Her face was familiar to millions of Americans. They saw Maj. Marie T. Rossi look into a camera lens and say she was prepared for the worst.
One week later, during a supply run in Saudi Arabia, the 32-year-old pilot's CH-47 Chinook helicopter went down, killing her and three other soldiers.On Monday, as her casket was lowered into the soil at the Arlington National Cemetery, her words echoed through the chill and wind of the midafternoon sunlight.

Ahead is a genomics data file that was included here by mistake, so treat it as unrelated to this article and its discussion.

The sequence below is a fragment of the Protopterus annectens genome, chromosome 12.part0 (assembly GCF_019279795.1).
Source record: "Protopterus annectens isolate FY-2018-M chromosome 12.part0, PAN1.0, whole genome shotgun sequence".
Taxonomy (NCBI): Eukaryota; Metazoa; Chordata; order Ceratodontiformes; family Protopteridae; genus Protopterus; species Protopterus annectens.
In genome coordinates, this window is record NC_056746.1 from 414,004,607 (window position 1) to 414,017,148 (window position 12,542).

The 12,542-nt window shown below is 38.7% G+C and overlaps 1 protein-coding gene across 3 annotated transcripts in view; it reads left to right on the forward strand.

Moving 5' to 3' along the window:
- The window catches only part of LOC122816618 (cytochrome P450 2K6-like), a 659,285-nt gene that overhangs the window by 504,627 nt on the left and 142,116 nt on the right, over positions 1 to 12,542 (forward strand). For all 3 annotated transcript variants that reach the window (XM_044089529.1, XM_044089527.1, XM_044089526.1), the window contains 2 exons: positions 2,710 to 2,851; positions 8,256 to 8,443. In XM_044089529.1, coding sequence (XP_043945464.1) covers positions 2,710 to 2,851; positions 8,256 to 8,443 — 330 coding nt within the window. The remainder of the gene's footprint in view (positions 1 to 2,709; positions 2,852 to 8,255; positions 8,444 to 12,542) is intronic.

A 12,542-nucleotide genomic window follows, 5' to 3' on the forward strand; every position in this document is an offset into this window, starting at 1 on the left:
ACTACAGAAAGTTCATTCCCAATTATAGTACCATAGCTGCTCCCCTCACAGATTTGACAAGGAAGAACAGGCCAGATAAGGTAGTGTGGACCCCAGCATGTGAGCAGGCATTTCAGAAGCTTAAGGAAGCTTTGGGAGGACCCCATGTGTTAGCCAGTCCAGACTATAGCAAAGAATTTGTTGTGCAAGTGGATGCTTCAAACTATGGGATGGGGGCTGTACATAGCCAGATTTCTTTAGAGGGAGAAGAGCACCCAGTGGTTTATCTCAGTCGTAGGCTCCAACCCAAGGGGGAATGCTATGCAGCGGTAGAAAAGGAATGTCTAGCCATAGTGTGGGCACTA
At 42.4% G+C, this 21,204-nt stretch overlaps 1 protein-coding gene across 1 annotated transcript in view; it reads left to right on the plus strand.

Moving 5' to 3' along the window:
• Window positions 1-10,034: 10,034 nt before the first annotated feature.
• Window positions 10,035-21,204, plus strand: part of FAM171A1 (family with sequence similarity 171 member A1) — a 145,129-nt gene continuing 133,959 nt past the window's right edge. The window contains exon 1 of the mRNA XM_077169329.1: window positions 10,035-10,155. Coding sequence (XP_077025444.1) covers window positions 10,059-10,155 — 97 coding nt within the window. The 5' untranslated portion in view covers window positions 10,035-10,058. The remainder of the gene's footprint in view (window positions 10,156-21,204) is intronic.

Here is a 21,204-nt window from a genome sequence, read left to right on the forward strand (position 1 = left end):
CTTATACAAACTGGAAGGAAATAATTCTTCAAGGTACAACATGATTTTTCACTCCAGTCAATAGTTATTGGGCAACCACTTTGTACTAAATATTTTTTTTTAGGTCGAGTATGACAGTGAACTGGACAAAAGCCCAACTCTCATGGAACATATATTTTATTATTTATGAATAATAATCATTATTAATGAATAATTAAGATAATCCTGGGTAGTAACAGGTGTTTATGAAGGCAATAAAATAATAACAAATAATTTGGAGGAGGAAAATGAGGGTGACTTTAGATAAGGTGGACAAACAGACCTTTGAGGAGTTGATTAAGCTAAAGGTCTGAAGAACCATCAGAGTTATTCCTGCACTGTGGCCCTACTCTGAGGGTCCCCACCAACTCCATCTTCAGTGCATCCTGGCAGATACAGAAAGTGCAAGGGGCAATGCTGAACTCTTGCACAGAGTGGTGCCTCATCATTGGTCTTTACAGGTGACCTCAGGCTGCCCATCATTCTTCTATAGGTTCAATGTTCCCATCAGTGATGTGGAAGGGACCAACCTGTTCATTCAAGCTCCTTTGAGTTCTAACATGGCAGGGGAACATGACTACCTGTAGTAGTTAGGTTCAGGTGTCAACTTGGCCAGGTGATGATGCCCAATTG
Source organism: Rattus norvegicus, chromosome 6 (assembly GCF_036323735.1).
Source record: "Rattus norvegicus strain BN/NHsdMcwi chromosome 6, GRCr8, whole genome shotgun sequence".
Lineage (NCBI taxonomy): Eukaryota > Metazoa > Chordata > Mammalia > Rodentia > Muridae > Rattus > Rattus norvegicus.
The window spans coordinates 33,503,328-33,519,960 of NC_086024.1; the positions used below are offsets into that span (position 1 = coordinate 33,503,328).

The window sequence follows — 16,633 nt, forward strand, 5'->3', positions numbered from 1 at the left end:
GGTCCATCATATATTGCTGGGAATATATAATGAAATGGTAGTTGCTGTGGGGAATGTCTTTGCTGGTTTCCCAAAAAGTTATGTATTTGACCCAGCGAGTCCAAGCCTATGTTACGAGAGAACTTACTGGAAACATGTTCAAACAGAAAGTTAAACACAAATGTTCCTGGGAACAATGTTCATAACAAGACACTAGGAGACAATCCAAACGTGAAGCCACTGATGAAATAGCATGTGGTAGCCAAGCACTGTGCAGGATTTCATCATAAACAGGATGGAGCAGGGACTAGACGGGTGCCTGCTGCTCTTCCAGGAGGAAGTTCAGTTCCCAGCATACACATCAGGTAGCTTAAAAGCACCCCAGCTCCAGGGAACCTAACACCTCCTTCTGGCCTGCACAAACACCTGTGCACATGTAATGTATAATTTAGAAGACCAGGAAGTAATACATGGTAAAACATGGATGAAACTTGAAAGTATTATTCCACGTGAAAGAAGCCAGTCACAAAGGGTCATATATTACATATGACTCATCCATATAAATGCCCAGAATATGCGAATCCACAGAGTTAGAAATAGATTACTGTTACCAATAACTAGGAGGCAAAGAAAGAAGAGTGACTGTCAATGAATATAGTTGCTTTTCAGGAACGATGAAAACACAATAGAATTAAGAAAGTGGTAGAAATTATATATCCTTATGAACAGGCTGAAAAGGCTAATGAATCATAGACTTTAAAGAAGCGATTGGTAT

"As an aviator and a soldier, this is the moment that everybody trains for - that I've trained for - so I feel ready to meet a challenge," the soft-spoken pilot told Cable News Network one week before her death.
At the 612-acre cemetery in which 200,000 Americans are buried, Rossi's family members, friends and comrades gave the Oradell, N.J., woman an Army Full Honor funeral, replete with a caisson team, a 21-gun salute and a lone soldier who sounded "Taps" on a bugle.
The family was given two U.S. flags, one which draped her casket.
Rossi's husband, Chief Warrant Officer 3 John A. Cayton, received the first flag, kissing it gently.